My young son has recently discovered parks. If there is a slide, we are on it, a swing, get out of the way, toddler coming through! As we clamber over molded plastic and painted metal there is little time to think about anything but the fun he is having and all the potential for emergency room visits. However, parks are not just about wringing energy out of the kids so they sleep better. As they play there is great potential for learning. My child is always learning new tricks from watching the other kids. He is continually trying to use the equipment in ways that we narrow-minded adults would have never conceived. Also, he is getting social time that, for an only child born near the start of the pandemic, is in short supply. I too am learning as I watch the technique of other parents helping their kids navigate such territories as sharing and taking turns.
These slices of childhood heaven don’t spring up out of the woodchips on their own. Dedicated people decide to pour their time, energy, and resources into the project to enhance the quality of life in their community. Countless hours are spent finding the location and designing the park. Gathering the support of others to complete the construction is also no mean feat. Maintenance requires a special, sustained commitment lasting long after the more glamours work has been done. In addition to the labor of many civic-minded volunteers, parks require the financial support of the community at-large.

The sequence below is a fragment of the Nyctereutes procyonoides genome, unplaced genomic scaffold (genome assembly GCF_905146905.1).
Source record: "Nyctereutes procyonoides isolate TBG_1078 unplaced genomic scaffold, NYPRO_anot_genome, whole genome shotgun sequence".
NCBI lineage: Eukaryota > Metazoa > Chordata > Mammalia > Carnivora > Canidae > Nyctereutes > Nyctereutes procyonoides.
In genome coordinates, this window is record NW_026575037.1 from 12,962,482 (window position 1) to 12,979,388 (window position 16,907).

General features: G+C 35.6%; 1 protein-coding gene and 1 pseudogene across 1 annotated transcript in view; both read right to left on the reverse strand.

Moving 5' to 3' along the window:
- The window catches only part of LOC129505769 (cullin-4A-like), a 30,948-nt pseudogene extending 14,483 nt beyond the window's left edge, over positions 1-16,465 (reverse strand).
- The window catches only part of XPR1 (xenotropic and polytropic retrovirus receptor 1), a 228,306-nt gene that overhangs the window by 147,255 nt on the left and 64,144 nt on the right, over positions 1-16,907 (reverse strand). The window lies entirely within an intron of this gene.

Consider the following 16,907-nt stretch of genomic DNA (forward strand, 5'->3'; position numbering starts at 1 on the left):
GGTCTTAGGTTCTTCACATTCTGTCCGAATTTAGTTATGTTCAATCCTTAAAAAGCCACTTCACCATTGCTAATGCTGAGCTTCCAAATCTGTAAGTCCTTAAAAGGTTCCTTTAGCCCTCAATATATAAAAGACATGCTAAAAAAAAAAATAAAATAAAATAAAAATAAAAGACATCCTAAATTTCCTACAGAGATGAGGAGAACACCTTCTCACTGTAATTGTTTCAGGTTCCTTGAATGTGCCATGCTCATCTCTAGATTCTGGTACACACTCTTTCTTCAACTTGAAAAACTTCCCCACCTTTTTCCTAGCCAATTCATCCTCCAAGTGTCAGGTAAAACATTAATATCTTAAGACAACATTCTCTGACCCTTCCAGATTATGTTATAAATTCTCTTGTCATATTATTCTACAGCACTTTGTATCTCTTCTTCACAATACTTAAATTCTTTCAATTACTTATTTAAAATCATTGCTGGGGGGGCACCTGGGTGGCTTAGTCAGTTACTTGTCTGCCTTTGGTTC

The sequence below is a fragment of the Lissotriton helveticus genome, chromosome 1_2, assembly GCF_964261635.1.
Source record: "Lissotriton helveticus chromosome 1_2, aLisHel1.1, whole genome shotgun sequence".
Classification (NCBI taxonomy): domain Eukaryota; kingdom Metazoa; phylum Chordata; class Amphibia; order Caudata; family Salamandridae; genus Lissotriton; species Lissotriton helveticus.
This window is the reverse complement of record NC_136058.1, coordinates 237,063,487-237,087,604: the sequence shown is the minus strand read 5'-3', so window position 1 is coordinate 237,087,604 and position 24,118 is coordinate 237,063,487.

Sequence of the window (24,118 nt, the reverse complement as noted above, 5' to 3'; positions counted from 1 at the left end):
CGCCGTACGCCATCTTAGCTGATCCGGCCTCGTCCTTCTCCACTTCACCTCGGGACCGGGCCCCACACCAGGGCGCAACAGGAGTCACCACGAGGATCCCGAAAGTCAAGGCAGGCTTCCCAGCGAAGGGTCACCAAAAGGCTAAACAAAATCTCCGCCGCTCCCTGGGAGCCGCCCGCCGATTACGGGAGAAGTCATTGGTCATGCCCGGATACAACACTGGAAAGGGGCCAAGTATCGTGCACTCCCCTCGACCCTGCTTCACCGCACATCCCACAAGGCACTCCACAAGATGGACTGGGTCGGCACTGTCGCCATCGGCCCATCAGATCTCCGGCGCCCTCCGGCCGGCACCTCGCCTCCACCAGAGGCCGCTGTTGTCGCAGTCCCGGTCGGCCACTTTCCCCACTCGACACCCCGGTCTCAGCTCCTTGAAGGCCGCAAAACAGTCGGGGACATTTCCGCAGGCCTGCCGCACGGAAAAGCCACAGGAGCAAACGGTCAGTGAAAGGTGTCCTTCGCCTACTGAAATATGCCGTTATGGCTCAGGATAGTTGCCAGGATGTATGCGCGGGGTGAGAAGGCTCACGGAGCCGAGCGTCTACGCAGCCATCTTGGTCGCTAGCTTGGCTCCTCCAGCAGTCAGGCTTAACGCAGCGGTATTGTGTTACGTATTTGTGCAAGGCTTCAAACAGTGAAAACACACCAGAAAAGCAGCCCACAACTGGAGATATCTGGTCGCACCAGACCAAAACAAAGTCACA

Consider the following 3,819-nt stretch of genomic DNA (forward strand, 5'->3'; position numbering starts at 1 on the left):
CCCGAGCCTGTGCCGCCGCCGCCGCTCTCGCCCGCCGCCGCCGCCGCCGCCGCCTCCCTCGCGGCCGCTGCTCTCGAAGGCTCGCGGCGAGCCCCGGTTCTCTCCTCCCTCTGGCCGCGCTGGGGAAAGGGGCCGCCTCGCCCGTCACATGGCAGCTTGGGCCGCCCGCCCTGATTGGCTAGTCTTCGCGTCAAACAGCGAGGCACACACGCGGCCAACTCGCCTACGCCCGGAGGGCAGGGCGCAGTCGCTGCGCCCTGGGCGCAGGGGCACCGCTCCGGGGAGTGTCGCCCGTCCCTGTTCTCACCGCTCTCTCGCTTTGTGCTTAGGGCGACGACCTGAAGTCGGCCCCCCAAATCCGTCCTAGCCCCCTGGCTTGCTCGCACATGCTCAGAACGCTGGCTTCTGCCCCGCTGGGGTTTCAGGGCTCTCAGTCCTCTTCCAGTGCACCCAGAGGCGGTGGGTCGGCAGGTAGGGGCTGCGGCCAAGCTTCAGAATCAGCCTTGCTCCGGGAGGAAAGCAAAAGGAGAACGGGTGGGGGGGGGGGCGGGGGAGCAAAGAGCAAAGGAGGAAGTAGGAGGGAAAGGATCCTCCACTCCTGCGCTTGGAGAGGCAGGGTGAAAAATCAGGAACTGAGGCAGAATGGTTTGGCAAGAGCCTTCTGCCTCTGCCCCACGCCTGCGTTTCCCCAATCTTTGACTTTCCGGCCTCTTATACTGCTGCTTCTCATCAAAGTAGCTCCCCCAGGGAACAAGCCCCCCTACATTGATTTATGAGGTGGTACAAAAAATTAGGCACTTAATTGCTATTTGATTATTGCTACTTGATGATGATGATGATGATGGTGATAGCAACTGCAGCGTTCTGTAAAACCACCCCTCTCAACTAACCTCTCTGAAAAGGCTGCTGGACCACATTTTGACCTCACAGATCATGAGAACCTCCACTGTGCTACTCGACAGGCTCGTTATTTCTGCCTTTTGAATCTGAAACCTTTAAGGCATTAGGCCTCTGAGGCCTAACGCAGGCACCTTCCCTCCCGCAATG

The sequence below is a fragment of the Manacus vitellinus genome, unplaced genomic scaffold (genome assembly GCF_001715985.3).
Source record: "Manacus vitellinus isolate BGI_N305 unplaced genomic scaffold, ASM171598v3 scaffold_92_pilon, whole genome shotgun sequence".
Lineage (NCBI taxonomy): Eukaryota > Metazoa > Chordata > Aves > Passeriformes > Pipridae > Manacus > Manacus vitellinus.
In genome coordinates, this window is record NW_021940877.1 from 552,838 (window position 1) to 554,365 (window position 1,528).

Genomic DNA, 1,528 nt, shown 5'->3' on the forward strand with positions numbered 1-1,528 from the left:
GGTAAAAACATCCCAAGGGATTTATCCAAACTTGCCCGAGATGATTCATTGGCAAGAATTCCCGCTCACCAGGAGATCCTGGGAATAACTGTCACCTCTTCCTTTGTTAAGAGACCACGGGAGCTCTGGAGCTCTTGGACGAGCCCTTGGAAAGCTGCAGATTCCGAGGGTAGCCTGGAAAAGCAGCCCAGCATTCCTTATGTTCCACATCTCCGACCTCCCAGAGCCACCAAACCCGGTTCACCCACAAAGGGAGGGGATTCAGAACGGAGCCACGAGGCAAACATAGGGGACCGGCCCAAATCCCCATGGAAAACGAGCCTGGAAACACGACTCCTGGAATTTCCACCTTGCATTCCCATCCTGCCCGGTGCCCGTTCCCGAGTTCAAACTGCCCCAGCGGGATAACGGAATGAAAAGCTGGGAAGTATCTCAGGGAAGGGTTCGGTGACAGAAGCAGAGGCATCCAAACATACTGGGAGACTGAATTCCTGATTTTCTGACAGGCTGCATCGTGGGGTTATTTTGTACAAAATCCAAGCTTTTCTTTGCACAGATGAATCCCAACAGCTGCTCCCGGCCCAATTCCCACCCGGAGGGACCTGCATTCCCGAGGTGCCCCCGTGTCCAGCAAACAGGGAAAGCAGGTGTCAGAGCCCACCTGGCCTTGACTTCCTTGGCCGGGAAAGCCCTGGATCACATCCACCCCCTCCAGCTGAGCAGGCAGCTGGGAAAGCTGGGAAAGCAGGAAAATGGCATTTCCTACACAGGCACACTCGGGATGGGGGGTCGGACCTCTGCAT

Kachemak City has begun the process of rebuilding the playground adjacent to their community center. They hope to replace the existing, worn-out equipment and upgrade the facility to better suit the needs of area residents. As more people move into the Kachemak Bay area, this is the kind of work that needs to be done to foster the community spirit that makes this a great place to live. Kachemak City is currently soliciting donations from the public through their fund at the Homer Foundation and I would encourage everyone to consider being a part of the project by making a contribution. This park, and others like it, provide a place for people to get outside and out of their phones. Parents can meet other parents, build their “village”, and find common ground watching the joy on their children’s faces while their kids can bond over the shared love of speed and outside voices.
Homer resident and member of the board of trustees for the Homer Foundation.